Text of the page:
Generation of hybrid hepatocytes by cell fusion from monkey embryoid body cells in the injured mouse liver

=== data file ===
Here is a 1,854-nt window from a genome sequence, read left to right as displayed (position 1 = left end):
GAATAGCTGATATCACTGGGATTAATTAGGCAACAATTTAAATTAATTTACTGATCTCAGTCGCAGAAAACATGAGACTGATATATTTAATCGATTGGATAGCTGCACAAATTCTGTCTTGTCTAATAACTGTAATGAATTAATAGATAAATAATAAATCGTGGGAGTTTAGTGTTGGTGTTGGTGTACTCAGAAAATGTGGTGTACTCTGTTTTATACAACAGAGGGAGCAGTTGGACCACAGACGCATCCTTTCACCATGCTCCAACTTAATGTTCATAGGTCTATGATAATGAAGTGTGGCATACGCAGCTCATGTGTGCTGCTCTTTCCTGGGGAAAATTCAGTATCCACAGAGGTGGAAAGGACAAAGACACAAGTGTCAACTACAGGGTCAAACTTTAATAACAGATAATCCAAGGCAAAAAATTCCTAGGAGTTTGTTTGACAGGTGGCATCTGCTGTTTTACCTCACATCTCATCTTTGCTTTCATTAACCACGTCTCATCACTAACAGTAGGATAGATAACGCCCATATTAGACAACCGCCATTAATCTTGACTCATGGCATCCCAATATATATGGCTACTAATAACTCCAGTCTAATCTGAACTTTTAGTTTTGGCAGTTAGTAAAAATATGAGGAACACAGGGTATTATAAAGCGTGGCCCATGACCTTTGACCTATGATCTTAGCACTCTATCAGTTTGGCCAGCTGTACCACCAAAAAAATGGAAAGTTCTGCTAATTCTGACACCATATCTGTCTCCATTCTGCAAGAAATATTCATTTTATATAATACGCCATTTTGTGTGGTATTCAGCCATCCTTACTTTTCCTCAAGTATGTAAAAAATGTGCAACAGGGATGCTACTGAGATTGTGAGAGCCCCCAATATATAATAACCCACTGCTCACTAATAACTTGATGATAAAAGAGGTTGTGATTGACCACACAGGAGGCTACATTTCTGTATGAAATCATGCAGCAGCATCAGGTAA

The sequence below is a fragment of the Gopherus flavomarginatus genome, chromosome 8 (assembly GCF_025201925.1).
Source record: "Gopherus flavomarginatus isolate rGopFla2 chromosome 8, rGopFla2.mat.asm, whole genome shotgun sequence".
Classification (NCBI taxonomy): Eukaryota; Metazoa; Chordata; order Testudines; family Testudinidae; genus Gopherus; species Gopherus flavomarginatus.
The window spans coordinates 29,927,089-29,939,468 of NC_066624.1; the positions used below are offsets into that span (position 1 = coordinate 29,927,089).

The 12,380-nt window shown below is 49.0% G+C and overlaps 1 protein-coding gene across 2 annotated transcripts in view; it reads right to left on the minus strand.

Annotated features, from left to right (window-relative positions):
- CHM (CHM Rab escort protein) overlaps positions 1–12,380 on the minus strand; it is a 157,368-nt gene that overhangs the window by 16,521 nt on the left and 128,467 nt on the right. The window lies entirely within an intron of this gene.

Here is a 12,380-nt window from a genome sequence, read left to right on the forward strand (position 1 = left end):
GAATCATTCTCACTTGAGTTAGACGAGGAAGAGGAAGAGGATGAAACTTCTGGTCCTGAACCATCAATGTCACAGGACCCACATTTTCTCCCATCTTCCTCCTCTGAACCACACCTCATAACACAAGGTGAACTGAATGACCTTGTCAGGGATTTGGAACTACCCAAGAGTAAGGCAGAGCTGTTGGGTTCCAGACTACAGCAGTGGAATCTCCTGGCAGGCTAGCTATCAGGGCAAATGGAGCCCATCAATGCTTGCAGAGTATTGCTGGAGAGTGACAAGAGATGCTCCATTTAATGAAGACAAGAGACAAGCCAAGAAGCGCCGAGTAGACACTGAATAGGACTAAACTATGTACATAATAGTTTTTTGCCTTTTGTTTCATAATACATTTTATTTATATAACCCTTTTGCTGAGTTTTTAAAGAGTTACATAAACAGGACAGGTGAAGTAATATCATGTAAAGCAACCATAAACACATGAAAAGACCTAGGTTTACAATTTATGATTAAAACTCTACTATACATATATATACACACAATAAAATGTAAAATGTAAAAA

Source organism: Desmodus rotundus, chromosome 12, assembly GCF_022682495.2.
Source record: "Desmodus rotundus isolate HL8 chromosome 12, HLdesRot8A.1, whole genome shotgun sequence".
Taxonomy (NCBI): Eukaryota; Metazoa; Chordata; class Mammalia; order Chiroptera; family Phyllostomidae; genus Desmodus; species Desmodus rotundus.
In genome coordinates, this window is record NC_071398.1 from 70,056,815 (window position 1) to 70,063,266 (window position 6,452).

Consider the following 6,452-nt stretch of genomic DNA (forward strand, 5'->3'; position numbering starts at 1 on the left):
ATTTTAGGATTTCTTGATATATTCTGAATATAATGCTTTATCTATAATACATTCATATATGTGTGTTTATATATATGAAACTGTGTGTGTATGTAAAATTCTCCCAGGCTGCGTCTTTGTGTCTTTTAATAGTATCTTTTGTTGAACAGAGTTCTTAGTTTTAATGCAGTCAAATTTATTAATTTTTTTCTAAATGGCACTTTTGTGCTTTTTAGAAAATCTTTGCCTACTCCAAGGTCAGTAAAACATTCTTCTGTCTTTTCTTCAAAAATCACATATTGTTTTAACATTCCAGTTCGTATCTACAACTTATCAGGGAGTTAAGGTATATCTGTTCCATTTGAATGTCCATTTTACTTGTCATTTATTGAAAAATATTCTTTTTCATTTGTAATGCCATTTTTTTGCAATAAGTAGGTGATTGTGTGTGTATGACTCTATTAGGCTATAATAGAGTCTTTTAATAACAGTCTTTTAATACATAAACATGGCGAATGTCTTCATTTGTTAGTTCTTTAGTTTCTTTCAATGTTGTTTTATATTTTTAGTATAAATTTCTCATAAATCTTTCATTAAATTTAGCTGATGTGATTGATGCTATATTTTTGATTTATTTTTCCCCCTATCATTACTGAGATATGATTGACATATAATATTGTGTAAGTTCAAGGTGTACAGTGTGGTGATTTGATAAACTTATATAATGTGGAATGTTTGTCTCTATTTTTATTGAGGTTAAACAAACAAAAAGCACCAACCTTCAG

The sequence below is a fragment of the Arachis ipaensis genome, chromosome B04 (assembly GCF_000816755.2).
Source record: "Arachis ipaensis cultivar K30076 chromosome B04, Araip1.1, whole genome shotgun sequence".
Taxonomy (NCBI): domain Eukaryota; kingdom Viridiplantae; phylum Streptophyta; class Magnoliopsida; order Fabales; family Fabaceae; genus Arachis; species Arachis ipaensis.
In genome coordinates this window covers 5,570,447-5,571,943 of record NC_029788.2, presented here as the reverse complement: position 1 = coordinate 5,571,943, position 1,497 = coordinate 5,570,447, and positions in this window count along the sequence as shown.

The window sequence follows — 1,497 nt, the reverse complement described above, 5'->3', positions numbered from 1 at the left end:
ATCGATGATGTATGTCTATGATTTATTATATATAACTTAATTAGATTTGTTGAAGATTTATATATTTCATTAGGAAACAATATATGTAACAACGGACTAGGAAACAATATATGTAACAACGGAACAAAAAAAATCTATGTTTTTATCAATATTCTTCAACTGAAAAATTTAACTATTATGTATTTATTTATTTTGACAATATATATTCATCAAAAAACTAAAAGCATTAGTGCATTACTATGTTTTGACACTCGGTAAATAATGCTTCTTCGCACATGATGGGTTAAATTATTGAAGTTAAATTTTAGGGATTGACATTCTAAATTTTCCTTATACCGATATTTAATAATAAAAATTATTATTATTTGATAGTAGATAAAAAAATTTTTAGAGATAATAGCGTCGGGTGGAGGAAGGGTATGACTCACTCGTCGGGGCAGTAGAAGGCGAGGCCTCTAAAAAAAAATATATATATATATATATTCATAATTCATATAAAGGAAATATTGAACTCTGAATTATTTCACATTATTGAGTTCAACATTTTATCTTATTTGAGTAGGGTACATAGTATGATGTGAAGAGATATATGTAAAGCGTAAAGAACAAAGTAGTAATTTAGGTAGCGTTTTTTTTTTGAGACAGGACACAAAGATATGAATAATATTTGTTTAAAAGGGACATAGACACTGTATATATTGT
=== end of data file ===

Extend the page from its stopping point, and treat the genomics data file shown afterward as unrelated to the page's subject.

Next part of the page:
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Monkey embryonic stem (ES) cells have characteristics that are similar to human ES cells, and might be useful as a substitute model for preclinical research. When embryoid bodies (EBs) formed from monkey ES cells were cultured, expression of many hepatocyte-related genes including cytochrome P450 (Cyp) 3a and Cyp7a1 was observed. Hepatocytes were immunocytochemically observed using antibodies against albumin (ALB), cytokeratin-8/18, and α1-antitrypsin in the developing EBs. The in vitro differentiation potential of monkey ES cells into the hepatic lineage prompted us to examine the transplantability of monkey EB cells. As an initial approach to assess the repopulation potential, we transplanted EB cells into immunodeficient urokinase-type plasminogen activator transgenic mice that undergo liver failure. After transplantation, the hepatocyte colonies expressing monkey ALB were observed in the mouse liver. Fluorescence in-situ hybridization revealed that the repopulating hepatocytes arise from cell fusion between transplanted monkey EB cells and recipient mouse hepatocytes. In contrast, neither cell fusion nor repopulation of hepatocytes was observed in the recipient liver after undifferentiated ES cell transplantation. These results indicate that the differentiated cells in developing monkey EBs, but not contaminating ES cells, generate functional hepatocytes by cell fusion with recipient mouse hepatocytes, and repopulate injured mouse liver.